'Striking Out' tells the story of two groups of South Asian women workers who came to Britain, following very different migration journeys. They took part in struggles for workers’ rights at Grunwick (1976-1978) and at Gate Gourmet (2005).
They came to the UK between the late 1960s and the early 1980s. Once here, they worked hard to build a better life for their children. Like many women, they did a double shift, juggling the responsibilities they had in their homes - cooking, caring for children, cleaning - with paid work. However, because they were recent migrants and women, the only jobs that they could find were low paid, low status manual work. They responded to the poor conditions at work by getting together to fight for their rights.
The first of the two struggles began in the long hot summer of 1976 at Grunwick photo–processing laboratories in Brent, North London where many South Asian women were employed. A small group of workers walked out in protest at their bad working conditions and the way the management treated them. This sparked off a bitter dispute that was to last for two years.
The majority of these workers were women who had initially migrated from India to East Africa and then to the UK and were angry at being treated so badly. They began to demand the right to join a trade union, although their boss did not allow unions in his establishment. Their struggle, which lasted over two years, caught the attention of workers all over the UK and was supported by other trade union members as well as thousands of ordinary men and women.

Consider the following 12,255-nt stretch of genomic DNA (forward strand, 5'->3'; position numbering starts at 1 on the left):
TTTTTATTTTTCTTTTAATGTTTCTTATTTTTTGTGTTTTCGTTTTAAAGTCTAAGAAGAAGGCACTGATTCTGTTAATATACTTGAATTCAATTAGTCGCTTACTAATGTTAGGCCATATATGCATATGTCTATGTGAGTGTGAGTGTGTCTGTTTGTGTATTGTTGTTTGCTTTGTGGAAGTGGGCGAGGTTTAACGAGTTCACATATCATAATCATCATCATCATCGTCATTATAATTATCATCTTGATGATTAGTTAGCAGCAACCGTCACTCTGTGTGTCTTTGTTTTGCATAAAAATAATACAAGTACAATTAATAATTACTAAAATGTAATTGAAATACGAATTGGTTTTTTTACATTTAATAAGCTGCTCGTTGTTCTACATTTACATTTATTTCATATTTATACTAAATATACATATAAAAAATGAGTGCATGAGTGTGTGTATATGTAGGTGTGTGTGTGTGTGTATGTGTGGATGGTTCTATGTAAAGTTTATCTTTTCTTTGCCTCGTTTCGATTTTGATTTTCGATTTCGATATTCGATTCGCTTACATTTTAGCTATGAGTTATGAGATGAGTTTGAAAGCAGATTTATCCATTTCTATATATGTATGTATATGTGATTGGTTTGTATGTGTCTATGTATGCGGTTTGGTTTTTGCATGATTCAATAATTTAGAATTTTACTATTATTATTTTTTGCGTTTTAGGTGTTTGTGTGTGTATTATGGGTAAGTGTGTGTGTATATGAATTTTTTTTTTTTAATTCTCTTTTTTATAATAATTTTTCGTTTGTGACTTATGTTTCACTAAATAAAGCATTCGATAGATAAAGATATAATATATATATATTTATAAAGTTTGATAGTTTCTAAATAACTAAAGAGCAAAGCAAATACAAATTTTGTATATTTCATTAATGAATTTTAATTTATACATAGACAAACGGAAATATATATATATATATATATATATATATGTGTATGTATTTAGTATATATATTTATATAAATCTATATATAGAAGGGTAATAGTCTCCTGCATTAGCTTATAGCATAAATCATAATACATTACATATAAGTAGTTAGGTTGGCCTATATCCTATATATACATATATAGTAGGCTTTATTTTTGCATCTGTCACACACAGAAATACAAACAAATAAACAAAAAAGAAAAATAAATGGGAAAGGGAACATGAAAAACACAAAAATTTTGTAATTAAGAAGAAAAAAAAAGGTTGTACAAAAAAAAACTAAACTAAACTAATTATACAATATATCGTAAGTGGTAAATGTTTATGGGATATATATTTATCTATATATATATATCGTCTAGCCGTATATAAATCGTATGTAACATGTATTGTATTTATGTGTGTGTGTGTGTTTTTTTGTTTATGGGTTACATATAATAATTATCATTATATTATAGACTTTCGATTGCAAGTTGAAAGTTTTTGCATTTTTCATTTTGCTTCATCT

In the end, the strike was defeated and the women were sacked and did not win the right for union membership at Grunwick. But this strike is remembered as a crucial moment in British history, as the moment when the trade unions recognised the rights of women and minority workers as equal to those of white working class men.
Some 30 years later — at an airline catering company in Heathrow called Gate Gourmet — another group of South Asian women took part in another industrial dispute. They too were fighting to defend their working conditions and wages in the face of changes that had been brought about after British Airways subcontracted its catering services to Gate Gourmet. As trade union members, the workers did initially receive support from their union, but over time many of them found that they had to organise on their own to stand up for their rights.
These two groups of women lived through a period when the world of work was rapidly changing for women in the UK and when women struggled for, and won, many rights like the right to equal pay, maternity leave and maternity pay. They joined trade unions, and took part in struggles against poor pay and conditions at their workplace, and in defence of their dignity and respect.
Through their actions, these women shaped British history.